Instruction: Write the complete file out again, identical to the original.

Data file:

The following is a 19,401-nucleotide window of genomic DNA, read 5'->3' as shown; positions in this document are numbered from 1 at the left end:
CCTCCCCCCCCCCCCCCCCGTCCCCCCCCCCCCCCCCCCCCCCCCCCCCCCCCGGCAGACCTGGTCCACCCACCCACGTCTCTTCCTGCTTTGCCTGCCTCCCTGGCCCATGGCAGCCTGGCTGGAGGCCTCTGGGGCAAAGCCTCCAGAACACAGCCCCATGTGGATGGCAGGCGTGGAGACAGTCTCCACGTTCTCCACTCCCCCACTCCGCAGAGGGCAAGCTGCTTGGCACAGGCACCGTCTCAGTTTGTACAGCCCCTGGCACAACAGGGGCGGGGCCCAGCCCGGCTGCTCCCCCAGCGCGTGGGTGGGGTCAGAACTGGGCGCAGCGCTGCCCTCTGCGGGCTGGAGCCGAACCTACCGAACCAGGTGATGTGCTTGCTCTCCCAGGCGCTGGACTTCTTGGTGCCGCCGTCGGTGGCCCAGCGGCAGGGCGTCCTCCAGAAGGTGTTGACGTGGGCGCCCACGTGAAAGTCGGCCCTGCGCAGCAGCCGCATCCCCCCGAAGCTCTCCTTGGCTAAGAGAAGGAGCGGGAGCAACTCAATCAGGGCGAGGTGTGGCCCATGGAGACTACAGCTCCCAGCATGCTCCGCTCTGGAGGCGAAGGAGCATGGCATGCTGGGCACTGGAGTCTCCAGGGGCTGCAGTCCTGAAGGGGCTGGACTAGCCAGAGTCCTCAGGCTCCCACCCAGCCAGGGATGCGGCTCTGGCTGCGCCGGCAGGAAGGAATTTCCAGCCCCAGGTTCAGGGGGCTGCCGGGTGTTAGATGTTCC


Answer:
The following is a 19,401-nucleotide window of genomic DNA, read 5'->3' as shown; positions in this document are numbered from 1 at the left end:
CCTCCCCCCCCCCCCCCCCGTCCCCCCCCCCCCCCCCCCCCCCCCCCCCCCCCGGCAGACCTGGTCCACCCACCCACGTCTCTTCCTGCTTTGCCTGCCTCCCTGGCCCATGGCAGCCTGGCTGGAGGCCTCTGGGGCAAAGCCTCCAGAACACAGCCCCATGTGGATGGCAGGCGTGGAGACAGTCTCCACGTTCTCCACTCCCCCACTCCGCAGAGGGCAAGCTGCTTGGCACAGGCACCGTCTCAGTTTGTACAGCCCCTGGCACAACAGGGGCGGGGCCCAGCCCGGCTGCTCCCCCAGCGCGTGGGTGGGGTCAGAACTGGGCGCAGCGCTGCCCTCTGCGGGCTGGAGCCGAACCTACCGAACCAGGTGATGTGCTTGCTCTCCCAGGCGCTGGACTTCTTGGTGCCGCCGTCGGTGGCCCAGCGGCAGGGCGTCCTCCAGAAGGTGTTGACGTGGGCGCCCACGTGAAAGTCGGCCCTGCGCAGCAGCCGCATCCCCCCGAAGCTCTCCTTGGCTAAGAGAAGGAGCGGGAGCAACTCAATCAGGGCGAGGTGTGGCCCATGGAGACTACAGCTCCCAGCATGCTCCGCTCTGGAGGCGAAGGAGCATGGCATGCTGGGCACTGGAGTCTCCAGGGGCTGCAGTCCTGAAGGGGCTGGACTAGCCAGAGTCCTCAGGCTCCCACCCAGCCAGGGATGCGGCTCTGGCTGCGCCGGCAGGAAGGAATTTCCAGCCCCAGGTTCAGGGGGCTGCCGGGTGTTAGATGTTCC